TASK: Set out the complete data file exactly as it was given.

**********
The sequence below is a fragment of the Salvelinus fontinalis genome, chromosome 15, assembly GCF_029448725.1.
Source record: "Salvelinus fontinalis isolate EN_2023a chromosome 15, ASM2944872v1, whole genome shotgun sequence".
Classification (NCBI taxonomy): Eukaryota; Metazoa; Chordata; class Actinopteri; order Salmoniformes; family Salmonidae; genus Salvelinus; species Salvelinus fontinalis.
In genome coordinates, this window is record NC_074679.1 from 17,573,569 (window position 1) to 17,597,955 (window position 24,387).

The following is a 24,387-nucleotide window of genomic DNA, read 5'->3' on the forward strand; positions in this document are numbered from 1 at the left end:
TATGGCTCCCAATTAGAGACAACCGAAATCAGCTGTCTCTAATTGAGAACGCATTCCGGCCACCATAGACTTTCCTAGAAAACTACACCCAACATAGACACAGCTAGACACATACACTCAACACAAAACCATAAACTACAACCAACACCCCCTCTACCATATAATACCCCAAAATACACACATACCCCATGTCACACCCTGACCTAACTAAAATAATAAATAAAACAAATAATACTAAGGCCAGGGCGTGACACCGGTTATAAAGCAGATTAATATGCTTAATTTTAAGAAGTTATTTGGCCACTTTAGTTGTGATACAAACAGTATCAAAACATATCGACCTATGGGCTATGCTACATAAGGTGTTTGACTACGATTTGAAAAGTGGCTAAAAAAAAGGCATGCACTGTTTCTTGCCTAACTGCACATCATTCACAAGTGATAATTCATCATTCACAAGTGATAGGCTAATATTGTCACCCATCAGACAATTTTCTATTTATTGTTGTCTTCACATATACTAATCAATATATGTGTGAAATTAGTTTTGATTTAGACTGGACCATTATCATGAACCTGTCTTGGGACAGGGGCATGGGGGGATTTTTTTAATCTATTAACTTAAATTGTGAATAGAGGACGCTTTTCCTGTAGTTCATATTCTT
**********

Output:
The sequence below is a fragment of the Salvelinus fontinalis genome, chromosome 15, assembly GCF_029448725.1.
Source record: "Salvelinus fontinalis isolate EN_2023a chromosome 15, ASM2944872v1, whole genome shotgun sequence".
Classification (NCBI taxonomy): Eukaryota; Metazoa; Chordata; class Actinopteri; order Salmoniformes; family Salmonidae; genus Salvelinus; species Salvelinus fontinalis.
In genome coordinates, this window is record NC_074679.1 from 17,573,569 (window position 1) to 17,597,955 (window position 24,387).

The following is a 24,387-nucleotide window of genomic DNA, read 5'->3' on the forward strand; positions in this document are numbered from 1 at the left end:
TATGGCTCCCAATTAGAGACAACCGAAATCAGCTGTCTCTAATTGAGAACGCATTCCGGCCACCATAGACTTTCCTAGAAAACTACACCCAACATAGACACAGCTAGACACATACACTCAACACAAAACCATAAACTACAACCAACACCCCCTCTACCATATAATACCCCAAAATACACACATACCCCATGTCACACCCTGACCTAACTAAAATAATAAATAAAACAAATAATACTAAGGCCAGGGCGTGACACCGGTTATAAAGCAGATTAATATGCTTAATTTTAAGAAGTTATTTGGCCACTTTAGTTGTGATACAAACAGTATCAAAACATATCGACCTATGGGCTATGCTACATAAGGTGTTTGACTACGATTTGAAAAGTGGCTAAAAAAAAGGCATGCACTGTTTCTTGCCTAACTGCACATCATTCACAAGTGATAATTCATCATTCACAAGTGATAGGCTAATATTGTCACCCATCAGACAATTTTCTATTTATTGTTGTCTTCACATATACTAATCAATATATGTGTGAAATTAGTTTTGATTTAGACTGGACCATTATCATGAACCTGTCTTGGGACAGGGGCATGGGGGGATTTTTTTAATCTATTAACTTAAATTGTGAATAGAGGACGCTTTTCCTGTAGTTCATATTCTT